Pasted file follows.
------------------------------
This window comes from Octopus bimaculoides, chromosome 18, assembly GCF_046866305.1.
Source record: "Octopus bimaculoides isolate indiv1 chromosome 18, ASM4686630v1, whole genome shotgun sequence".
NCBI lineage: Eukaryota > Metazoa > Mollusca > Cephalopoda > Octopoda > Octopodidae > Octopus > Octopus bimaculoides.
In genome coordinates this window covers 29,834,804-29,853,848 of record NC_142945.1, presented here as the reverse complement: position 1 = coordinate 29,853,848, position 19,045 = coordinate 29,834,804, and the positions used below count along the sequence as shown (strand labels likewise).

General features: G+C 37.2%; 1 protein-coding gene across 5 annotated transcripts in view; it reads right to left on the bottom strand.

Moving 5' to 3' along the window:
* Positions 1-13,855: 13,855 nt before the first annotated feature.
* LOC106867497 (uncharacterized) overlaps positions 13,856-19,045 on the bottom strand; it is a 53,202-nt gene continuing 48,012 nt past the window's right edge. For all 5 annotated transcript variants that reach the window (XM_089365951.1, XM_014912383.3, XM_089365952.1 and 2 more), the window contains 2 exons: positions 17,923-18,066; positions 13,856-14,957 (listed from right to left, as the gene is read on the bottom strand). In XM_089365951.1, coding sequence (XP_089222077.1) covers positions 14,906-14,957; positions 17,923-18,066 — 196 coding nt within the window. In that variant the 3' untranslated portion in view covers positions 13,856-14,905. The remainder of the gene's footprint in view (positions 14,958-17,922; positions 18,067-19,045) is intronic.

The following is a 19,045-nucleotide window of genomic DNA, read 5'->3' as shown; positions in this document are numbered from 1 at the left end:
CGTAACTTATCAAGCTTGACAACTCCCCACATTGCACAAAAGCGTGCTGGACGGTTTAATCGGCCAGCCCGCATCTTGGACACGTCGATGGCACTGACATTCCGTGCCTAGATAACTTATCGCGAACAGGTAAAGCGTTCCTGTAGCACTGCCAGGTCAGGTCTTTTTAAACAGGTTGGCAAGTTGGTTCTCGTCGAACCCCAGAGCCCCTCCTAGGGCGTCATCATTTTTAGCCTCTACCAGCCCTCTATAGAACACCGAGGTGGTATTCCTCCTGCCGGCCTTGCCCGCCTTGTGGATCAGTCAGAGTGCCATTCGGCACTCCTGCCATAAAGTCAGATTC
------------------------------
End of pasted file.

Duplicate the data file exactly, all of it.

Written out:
This window comes from Octopus bimaculoides, chromosome 18, assembly GCF_046866305.1.
Source record: "Octopus bimaculoides isolate indiv1 chromosome 18, ASM4686630v1, whole genome shotgun sequence".
NCBI lineage: Eukaryota > Metazoa > Mollusca > Cephalopoda > Octopoda > Octopodidae > Octopus > Octopus bimaculoides.
In genome coordinates this window covers 29,834,804-29,853,848 of record NC_142945.1, presented here as the reverse complement: position 1 = coordinate 29,853,848, position 19,045 = coordinate 29,834,804, and the positions used below count along the sequence as shown (strand labels likewise).

General features: G+C 37.2%; 1 protein-coding gene across 5 annotated transcripts in view; it reads right to left on the bottom strand.

Moving 5' to 3' along the window:
* Positions 1-13,855: 13,855 nt before the first annotated feature.
* LOC106867497 (uncharacterized) overlaps positions 13,856-19,045 on the bottom strand; it is a 53,202-nt gene continuing 48,012 nt past the window's right edge. For all 5 annotated transcript variants that reach the window (XM_089365951.1, XM_014912383.3, XM_089365952.1 and 2 more), the window contains 2 exons: positions 17,923-18,066; positions 13,856-14,957 (listed from right to left, as the gene is read on the bottom strand). In XM_089365951.1, coding sequence (XP_089222077.1) covers positions 14,906-14,957; positions 17,923-18,066 — 196 coding nt within the window. In that variant the 3' untranslated portion in view covers positions 13,856-14,905. The remainder of the gene's footprint in view (positions 14,958-17,922; positions 18,067-19,045) is intronic.

The following is a 19,045-nucleotide window of genomic DNA, read 5'->3' as shown; positions in this document are numbered from 1 at the left end:
CGTAACTTATCAAGCTTGACAACTCCCCACATTGCACAAAAGCGTGCTGGACGGTTTAATCGGCCAGCCCGCATCTTGGACACGTCGATGGCACTGACATTCCGTGCCTAGATAACTTATCGCGAACAGGTAAAGCGTTCCTGTAGCACTGCCAGGTCAGGTCTTTTTAAACAGGTTGGCAAGTTGGTTCTCGTCGAACCCCAGAGCCCCTCCTAGGGCGTCATCATTTTTAGCCTCTACCAGCCCTCTATAGAACACCGAGGTGGTATTCCTCCTGCCGGCCTTGCCCGCCTTGTGGATCAGTCAGAGTGCCATTCGGCACTCCTGCCATAAAGTCAGATTC